VOL. 131 | NO. 74 | Wednesday, April 13, 2016
Kustoff Opens Congressional Bid With 15 Stops
By Bill Dries
Former U.S. Attorney David Kustoff began his campaign for Congress Monday, April 11, with stops in Tipton County and Fayette County as well as East Memphis.
It was the first part of Kustoff’s three-day journey to all 15 counties in the 8th Congressional District, which includes parts of East Memphis and Cordova.
That’s only two more counties than there are candidates in the Aug. 4 Republican congressional primary skirmish.
“I think we all are very concerned about where this country is going,” Kustoff told a group of supporters at the campaign headquarters in East Memphis. “I’m a conservative and I’m going to vote conservative. But we need to get things done and we need to make sure this country gets back on the right track.”
Kustoff is a former Shelby County Republican Party chairman who headed the Tennessee presidential campaign of George W. Bush in 2000. Bush carried the state against Democratic nominee Al Gore, whose home state is Tennessee.
Tennessee has gone Republican in every presidential general election since 2000, with Republicans holding both U.S. Senate seats, seven of the nine congressional seats, supermajorities in the state House and state Senate, and the governor’s office.
Kustoff was one of several Shelby County Republicans who ran in the party’s 7th Congressional District primary in 2002, the year Republican incumbent Ed Bryant gave up the seat to run for U.S. Senate. Kustoff and the other Shelby County contenders lost the primary race to Marsha Blackburn of Brentwood, who went on to win the general election.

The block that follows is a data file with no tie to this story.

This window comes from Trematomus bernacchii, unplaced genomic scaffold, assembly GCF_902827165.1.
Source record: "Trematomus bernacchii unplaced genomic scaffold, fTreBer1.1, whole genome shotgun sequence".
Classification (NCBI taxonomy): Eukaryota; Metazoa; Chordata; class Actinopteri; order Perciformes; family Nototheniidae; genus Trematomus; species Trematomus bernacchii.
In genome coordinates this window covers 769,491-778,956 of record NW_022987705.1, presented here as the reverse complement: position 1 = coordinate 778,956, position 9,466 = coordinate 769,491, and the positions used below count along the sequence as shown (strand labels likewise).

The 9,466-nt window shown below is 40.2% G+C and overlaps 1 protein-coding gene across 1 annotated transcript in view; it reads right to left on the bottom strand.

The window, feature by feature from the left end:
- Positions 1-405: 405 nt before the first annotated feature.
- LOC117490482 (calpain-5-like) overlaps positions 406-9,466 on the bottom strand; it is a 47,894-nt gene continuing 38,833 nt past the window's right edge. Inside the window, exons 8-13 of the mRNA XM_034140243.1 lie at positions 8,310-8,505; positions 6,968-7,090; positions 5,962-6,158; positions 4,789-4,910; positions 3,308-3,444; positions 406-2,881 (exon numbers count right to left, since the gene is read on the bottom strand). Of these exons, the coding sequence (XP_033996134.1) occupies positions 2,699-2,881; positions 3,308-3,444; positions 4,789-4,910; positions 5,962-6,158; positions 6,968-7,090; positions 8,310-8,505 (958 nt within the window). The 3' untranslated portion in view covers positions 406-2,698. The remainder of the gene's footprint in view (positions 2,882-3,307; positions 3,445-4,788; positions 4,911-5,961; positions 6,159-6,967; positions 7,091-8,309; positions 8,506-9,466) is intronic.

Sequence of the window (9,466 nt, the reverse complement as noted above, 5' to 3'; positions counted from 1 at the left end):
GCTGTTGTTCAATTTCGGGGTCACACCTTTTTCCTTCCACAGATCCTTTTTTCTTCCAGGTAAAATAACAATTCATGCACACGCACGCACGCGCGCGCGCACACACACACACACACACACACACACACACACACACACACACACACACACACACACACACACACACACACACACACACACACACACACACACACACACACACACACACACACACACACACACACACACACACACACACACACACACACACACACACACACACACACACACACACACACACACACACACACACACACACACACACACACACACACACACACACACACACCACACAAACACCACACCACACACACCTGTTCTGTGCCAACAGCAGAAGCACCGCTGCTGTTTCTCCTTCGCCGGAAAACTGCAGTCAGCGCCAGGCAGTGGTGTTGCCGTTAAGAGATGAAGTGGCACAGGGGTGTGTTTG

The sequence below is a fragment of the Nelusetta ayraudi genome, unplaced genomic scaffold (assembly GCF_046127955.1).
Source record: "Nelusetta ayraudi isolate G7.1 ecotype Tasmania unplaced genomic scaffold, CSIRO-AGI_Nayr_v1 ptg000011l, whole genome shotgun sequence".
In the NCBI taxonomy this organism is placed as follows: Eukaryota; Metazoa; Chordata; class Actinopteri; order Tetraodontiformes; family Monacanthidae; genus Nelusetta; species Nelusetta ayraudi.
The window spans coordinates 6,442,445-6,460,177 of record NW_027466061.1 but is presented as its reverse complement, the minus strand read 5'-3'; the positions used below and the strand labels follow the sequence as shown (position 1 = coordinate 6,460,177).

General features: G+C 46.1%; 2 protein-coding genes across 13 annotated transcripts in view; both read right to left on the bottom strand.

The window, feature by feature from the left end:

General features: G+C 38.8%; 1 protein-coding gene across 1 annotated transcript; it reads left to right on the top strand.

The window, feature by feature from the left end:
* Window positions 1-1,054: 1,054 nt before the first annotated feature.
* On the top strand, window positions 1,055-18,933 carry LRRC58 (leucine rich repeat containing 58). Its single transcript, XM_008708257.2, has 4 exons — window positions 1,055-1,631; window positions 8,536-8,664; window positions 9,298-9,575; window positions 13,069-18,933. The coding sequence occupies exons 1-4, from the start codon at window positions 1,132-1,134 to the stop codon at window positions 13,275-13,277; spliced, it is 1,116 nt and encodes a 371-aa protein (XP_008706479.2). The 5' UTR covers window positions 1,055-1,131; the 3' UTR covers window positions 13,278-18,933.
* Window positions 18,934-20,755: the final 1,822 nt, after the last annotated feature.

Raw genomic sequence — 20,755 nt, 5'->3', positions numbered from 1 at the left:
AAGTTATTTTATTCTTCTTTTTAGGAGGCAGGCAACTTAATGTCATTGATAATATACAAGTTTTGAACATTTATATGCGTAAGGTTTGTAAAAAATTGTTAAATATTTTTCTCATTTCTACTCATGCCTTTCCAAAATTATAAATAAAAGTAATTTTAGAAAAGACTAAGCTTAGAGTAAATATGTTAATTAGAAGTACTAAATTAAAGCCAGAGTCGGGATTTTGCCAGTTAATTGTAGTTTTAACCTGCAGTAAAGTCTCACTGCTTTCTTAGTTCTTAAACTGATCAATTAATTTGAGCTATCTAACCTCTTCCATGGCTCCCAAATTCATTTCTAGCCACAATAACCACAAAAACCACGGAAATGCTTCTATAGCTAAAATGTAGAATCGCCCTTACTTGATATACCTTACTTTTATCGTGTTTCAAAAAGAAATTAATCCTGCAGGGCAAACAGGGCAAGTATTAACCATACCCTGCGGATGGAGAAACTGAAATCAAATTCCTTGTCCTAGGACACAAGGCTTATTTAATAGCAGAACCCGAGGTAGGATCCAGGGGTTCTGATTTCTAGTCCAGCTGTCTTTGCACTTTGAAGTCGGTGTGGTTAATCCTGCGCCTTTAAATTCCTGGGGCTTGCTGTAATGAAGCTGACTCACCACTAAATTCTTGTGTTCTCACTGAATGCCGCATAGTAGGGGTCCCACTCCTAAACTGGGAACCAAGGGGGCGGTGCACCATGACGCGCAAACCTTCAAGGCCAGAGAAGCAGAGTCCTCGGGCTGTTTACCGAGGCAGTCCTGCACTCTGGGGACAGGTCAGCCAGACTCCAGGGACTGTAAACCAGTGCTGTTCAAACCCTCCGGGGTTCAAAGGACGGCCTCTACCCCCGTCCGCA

The congressional district lines shifted following the 2010 U.S. Census, with part of the 7th District becoming part of the 8th District.
Kustoff said the result is a race in an area that’s big compared to the old 7th District, which was narrow and long – stretching from Frayser to the Kentucky state line.
“There’s so much more of Shelby County in the 8th Congressional District. I believe that I’ll win Shelby County. I will win a lot of the other counties,” Kustoff said later. “It’s important for me to run strong in those counties. That’s why announcing in all 15 counties over the next several days is important.”
Fourteen years after his last congressional race, Kustoff is one of 13 candidates in the primary as of last week’s filing deadline. The withdrawal deadline for any candidate who wishes to withdraw is Thursday, April 14, at noon.
Seven of the 13 primary contenders, counting Kustoff, are from Shelby County, including Shelby County Mayor Mark Luttrell, state Sen. Brian Kelsey, County Register Tom Leatherwood and former Shelby County Commissioner George Flinn.
Another four are from Jackson, Tenn., thus avoiding the stratagem of one candidate from outside Shelby County against a pack of Shelby County contenders, which was a factor in Blackburn’s 2002 victory.
Kustoff says his organization should be the best-financed of any of the contenders in what is considered a majority Republican district and able to campaign in all 15 counties.
“You go through the district, you hear a lot about jobs and the fact that development of those jobs, growth of those jobs hasn’t come back since the 2008 recession,” he said. “Folks in the 8th District want someone that they can connect to and someone they recognize has a proven track record of public service.”
He described the national issues in the race as “anti-terrorism, jobs and economic opportunity and trying to get a hold on our national debt and our deficit.”
Kustoff is touting his record as the top federal prosecutor in the federal Western District of Tennessee prosecuting public corruption, violent crime and drugs – “but also operating in the private world, and the majority of my time has not been in public service.”
“It’s been in the private sector,” he added. “I’ve got the best of both worlds.”